Coffey’s debut thriller follows the Boston district attorney, who hopes to adopt a troubled boy and seems to be getting help from a gangster—the same man he’s been trying to put in prison.
After failing to convict notorious mobster Gabriel Adelaide of protection racketeering, Bruce Hudson directs his energy to 5-year-old August, whom Bruce and his wife, Martha, want to adopt. But Bruce’s colitis has disqualified him as a foster parent for the boy. He suspects ulterior motives when Gabe apparently pushes the adoption process along by strong-arming August’s social worker and paying for Bruce’s costly surgery. Gabe, however, has personal reasons for helping—reasons his gangster father, Victor, would rather keep quiet. The well-written novel gradually and skillfully changes protagonists: Gabe begins as Bruce’s antagonist when he initially threatens Sara, the social worker, but Gabe’s tactics improve, and he instead offers Sara money; by the time he takes August away from his uncaring foster parents, Gabe has also taken the novel’s focus. The story’s strongest point is its depiction of fathers: Both Gabe and Bruce may be only surrogate dads, but they clearly care for August—Gabe orders one of his goons to buy whatever toys the boy asks for—and they’re in sharp contrast to August’s biological father, a drunk who raped, beat and strangled the boy’s mother to death and then committed suicide. Coffey amps up the tension by throwing another mob family into the mix: the Filippos, who are trying to elbow their way onto the Adelaides’ turf (mostly drugs and prostitutes). Victor, meanwhile, pulls Bruce even deeper into his family’s troubles when he tries convincing the Filippo boss that he has the DA in his pocket. There are a few plot twists, though most are revealed early in the book, and some well-crafted, subtle touches, as with a caustic portrayal of the press, who adores Gabe and willfully lets him hog their cameras despite the fact that he’s been accused of sanctioning the murders of men who were set to testify in his trial.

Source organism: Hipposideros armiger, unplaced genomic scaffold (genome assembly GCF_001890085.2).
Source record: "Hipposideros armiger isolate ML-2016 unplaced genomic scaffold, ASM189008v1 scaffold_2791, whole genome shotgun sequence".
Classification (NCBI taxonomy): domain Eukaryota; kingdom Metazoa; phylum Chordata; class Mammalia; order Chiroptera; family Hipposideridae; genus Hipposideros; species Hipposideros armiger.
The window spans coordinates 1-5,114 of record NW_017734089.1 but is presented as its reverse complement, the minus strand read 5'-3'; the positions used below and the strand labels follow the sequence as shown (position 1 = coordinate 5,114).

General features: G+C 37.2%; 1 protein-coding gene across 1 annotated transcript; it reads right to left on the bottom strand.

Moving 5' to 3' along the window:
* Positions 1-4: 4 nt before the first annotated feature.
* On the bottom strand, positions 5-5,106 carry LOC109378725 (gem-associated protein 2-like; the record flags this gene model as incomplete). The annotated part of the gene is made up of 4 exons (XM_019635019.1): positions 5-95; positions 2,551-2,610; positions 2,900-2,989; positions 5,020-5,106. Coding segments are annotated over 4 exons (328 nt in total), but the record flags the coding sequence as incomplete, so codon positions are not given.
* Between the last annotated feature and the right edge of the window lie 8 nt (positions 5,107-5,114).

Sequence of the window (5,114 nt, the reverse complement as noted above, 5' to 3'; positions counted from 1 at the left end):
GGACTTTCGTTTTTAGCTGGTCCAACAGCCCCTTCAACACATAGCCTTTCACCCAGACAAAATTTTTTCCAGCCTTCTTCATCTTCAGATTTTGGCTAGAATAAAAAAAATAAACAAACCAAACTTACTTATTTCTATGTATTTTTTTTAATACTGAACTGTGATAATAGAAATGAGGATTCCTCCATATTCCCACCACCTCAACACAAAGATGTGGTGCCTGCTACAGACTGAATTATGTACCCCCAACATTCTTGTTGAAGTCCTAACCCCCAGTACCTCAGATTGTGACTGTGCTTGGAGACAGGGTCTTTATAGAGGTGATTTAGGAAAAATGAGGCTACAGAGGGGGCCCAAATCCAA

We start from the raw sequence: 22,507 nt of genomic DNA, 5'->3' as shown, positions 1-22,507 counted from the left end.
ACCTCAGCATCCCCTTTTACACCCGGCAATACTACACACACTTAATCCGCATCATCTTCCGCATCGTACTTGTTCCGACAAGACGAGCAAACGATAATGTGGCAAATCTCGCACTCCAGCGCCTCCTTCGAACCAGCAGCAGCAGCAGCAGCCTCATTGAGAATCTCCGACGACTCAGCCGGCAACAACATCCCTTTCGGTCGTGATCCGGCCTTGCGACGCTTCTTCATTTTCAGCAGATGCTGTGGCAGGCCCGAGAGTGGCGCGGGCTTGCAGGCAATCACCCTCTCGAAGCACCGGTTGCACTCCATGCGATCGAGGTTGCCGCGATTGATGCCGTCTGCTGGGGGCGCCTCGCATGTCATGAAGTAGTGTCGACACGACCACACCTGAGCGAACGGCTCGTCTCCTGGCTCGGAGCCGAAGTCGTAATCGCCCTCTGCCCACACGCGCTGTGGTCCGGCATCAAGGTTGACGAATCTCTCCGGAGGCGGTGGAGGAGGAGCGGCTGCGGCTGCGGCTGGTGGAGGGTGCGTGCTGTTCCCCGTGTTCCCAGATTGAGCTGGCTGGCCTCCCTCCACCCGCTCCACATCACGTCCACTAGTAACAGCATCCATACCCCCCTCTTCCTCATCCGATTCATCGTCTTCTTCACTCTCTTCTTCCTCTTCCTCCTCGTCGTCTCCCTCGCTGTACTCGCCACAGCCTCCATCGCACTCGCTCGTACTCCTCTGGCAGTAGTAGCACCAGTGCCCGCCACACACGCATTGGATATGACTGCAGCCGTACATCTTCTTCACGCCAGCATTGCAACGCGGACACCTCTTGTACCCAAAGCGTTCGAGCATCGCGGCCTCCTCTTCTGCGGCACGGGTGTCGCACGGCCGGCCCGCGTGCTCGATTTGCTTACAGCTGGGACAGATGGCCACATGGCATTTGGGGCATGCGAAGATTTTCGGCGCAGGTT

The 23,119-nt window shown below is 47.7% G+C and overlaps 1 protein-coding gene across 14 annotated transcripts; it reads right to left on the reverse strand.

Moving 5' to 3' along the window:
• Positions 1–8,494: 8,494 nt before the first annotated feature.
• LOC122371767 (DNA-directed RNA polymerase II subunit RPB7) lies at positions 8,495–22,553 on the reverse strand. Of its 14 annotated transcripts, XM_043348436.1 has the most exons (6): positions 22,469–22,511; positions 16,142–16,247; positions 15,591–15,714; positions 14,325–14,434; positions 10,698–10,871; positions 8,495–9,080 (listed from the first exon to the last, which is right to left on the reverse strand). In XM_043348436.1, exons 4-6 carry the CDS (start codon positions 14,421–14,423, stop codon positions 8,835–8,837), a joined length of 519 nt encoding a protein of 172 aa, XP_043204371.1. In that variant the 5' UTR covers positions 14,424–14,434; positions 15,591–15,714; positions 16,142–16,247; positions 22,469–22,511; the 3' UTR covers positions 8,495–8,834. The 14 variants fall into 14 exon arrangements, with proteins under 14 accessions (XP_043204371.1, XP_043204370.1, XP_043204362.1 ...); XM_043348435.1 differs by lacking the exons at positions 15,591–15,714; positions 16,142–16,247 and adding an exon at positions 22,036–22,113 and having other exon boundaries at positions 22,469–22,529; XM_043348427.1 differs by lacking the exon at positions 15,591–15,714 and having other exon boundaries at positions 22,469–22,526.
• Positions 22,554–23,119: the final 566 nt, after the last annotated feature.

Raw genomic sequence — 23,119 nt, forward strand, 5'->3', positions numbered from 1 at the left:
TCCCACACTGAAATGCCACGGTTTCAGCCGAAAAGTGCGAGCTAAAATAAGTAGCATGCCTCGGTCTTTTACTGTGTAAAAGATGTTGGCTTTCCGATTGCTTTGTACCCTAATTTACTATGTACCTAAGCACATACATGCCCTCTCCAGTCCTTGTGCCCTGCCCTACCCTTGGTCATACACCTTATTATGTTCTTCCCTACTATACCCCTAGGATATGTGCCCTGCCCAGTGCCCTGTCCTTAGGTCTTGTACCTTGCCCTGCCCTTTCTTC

Triumphs as a thriller but at its best as a story about what it truly means to be a father.